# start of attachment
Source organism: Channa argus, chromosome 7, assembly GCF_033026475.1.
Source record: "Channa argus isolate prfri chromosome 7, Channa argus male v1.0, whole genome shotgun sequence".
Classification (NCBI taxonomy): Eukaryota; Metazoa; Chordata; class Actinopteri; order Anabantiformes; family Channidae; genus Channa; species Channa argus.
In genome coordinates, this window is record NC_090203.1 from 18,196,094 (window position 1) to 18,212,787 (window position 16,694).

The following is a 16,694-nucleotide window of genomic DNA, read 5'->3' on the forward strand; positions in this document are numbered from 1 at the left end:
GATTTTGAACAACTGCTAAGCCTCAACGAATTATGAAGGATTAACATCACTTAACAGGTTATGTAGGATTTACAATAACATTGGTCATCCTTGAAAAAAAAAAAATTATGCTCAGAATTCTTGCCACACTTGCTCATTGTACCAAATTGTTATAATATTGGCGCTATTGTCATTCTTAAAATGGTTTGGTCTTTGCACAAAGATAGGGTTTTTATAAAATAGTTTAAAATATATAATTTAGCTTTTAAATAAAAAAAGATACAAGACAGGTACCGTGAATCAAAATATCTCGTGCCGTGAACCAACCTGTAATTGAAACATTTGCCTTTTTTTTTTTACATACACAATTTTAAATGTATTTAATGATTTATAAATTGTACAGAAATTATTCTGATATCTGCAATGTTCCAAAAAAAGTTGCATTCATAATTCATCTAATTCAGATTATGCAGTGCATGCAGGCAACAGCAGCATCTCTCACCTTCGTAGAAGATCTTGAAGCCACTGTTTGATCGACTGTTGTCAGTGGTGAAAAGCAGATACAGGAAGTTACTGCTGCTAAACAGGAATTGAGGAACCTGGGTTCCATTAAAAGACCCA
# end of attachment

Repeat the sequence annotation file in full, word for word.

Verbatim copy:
Source organism: Channa argus, chromosome 7, assembly GCF_033026475.1.
Source record: "Channa argus isolate prfri chromosome 7, Channa argus male v1.0, whole genome shotgun sequence".
Classification (NCBI taxonomy): Eukaryota; Metazoa; Chordata; class Actinopteri; order Anabantiformes; family Channidae; genus Channa; species Channa argus.
In genome coordinates, this window is record NC_090203.1 from 18,196,094 (window position 1) to 18,212,787 (window position 16,694).

The following is a 16,694-nucleotide window of genomic DNA, read 5'->3' on the forward strand; positions in this document are numbered from 1 at the left end:
GATTTTGAACAACTGCTAAGCCTCAACGAATTATGAAGGATTAACATCACTTAACAGGTTATGTAGGATTTACAATAACATTGGTCATCCTTGAAAAAAAAAAAATTATGCTCAGAATTCTTGCCACACTTGCTCATTGTACCAAATTGTTATAATATTGGCGCTATTGTCATTCTTAAAATGGTTTGGTCTTTGCACAAAGATAGGGTTTTTATAAAATAGTTTAAAATATATAATTTAGCTTTTAAATAAAAAAAGATACAAGACAGGTACCGTGAATCAAAATATCTCGTGCCGTGAACCAACCTGTAATTGAAACATTTGCCTTTTTTTTTTTACATACACAATTTTAAATGTATTTAATGATTTATAAATTGTACAGAAATTATTCTGATATCTGCAATGTTCCAAAAAAAGTTGCATTCATAATTCATCTAATTCAGATTATGCAGTGCATGCAGGCAACAGCAGCATCTCTCACCTTCGTAGAAGATCTTGAAGCCACTGTTTGATCGACTGTTGTCAGTGGTGAAAAGCAGATACAGGAAGTTACTGCTGCTAAACAGGAATTGAGGAACCTGGGTTCCATTAAAAGACCCA